Good practice guide: HIV programming for children
This guide contains information, strategies and resources to help HIV programmers implement family-centred HIV programming for children.
This guide is one of a series of good practice guides, and contains information, strategies and resources to help HIV programmers implement family-centred HIV programming for children.
The importance of family in the lives and development of children has long been recognised, as well as the need to strengthen a family’s ability to care for their children. However, the HIV response has so far assembled only limited evidence and guidance for family-centred programming for children.
Historically, programmes working to meet the needs of children affected by HIV have targeted individual children to provide direct support, sometimes bypassing their family. Paediatric treatment and services for children have been delivered separately to those for adults. Care and support for ill people at home has not addressed the needs of children, many of whom are involved in caregiving.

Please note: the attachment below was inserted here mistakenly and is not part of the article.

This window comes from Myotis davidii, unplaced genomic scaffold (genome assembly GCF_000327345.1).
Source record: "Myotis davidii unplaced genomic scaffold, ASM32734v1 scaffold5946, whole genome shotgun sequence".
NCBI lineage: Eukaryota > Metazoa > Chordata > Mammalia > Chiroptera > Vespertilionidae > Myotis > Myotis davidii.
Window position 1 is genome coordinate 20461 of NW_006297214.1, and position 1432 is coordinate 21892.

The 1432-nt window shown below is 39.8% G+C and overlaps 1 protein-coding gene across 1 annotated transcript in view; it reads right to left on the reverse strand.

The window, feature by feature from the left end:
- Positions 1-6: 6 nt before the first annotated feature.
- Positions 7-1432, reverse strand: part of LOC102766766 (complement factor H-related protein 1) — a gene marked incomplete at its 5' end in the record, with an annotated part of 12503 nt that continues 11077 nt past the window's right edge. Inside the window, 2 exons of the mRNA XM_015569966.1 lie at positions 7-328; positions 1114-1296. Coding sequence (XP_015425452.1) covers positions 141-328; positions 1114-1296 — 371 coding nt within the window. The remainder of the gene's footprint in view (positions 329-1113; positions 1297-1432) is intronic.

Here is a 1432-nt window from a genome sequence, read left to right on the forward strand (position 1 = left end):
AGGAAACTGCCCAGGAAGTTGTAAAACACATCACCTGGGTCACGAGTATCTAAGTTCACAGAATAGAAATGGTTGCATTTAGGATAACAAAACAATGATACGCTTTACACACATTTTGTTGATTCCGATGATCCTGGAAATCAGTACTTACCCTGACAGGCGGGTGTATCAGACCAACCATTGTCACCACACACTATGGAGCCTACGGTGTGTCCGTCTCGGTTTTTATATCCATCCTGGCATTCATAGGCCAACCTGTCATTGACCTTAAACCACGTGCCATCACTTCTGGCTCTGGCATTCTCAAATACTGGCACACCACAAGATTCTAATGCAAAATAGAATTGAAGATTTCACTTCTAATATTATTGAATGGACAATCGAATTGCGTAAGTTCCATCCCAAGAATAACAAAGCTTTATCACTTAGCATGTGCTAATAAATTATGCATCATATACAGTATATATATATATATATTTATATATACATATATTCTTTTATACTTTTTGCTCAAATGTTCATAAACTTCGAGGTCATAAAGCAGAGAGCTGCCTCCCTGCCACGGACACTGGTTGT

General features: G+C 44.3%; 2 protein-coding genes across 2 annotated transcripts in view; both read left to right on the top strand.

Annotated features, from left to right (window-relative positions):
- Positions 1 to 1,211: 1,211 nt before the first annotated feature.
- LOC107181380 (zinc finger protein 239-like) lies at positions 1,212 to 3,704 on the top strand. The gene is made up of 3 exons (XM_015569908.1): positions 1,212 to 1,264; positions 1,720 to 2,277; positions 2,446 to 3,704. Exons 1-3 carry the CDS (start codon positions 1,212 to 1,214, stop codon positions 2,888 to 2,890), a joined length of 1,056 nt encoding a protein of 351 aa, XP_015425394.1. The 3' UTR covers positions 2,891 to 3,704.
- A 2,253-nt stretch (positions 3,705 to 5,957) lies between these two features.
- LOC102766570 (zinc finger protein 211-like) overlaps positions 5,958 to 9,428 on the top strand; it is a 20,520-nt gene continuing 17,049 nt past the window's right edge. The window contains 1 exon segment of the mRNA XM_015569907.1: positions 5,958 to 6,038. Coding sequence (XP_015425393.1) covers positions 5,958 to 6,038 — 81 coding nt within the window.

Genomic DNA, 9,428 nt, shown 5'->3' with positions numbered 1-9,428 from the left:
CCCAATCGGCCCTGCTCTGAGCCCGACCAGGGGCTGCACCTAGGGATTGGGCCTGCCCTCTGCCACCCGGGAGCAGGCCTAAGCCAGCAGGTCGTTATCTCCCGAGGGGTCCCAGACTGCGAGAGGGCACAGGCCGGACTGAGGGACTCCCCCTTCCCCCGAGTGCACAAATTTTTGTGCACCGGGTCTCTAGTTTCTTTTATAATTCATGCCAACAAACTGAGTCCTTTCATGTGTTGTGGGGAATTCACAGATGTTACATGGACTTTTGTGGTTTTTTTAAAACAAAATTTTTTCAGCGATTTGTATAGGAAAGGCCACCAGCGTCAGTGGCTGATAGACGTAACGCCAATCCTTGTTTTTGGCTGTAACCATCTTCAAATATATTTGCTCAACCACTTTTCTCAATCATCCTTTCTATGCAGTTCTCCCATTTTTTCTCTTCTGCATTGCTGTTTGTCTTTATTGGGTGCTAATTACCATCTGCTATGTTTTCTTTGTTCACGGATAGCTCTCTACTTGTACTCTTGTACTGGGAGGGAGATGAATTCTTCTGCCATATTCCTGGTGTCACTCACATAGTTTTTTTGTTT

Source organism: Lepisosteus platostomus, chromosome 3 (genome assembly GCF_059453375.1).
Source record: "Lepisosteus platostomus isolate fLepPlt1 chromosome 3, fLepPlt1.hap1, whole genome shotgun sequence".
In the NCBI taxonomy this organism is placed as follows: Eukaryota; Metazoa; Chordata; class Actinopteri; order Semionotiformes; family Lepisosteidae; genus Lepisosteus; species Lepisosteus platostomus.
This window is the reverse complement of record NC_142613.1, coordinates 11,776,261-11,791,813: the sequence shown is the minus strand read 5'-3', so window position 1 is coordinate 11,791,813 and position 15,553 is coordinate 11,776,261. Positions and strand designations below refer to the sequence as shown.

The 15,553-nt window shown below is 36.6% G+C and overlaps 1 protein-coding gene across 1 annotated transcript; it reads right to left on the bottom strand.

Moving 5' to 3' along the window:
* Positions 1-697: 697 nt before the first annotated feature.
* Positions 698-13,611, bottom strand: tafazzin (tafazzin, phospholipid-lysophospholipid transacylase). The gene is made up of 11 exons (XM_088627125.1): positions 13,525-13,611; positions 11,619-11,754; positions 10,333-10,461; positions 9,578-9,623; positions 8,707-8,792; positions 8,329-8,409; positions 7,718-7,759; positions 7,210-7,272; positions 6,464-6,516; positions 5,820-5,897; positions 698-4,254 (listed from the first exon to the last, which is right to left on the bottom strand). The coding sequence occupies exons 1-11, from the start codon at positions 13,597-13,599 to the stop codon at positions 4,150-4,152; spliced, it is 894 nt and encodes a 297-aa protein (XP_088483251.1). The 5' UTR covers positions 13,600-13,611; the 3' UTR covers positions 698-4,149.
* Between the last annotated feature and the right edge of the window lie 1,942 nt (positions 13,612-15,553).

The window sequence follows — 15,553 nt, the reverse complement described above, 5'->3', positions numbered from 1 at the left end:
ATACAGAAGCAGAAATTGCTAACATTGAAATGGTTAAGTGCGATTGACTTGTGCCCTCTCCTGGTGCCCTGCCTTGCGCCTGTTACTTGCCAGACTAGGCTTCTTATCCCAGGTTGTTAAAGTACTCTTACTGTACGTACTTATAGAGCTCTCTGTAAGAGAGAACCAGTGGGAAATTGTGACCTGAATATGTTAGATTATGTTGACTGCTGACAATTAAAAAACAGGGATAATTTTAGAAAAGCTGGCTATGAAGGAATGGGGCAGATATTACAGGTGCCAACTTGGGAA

Recent evidence suggests that outcomes for children affected by HIV could be improved by working with families as well as individual children. Our focus needs to shift towards supporting families to care for children, providing services that consider the needs of the whole family rather than only individuals within it.
This family-centred approach builds on relationships within the family to maximise the services delivered to children. Working with families in this way is the basis of a family-centred approach.
This guide is also available in French.
This article was written as the International HIV/AIDS Alliance, before we changed our name to Frontline AIDS.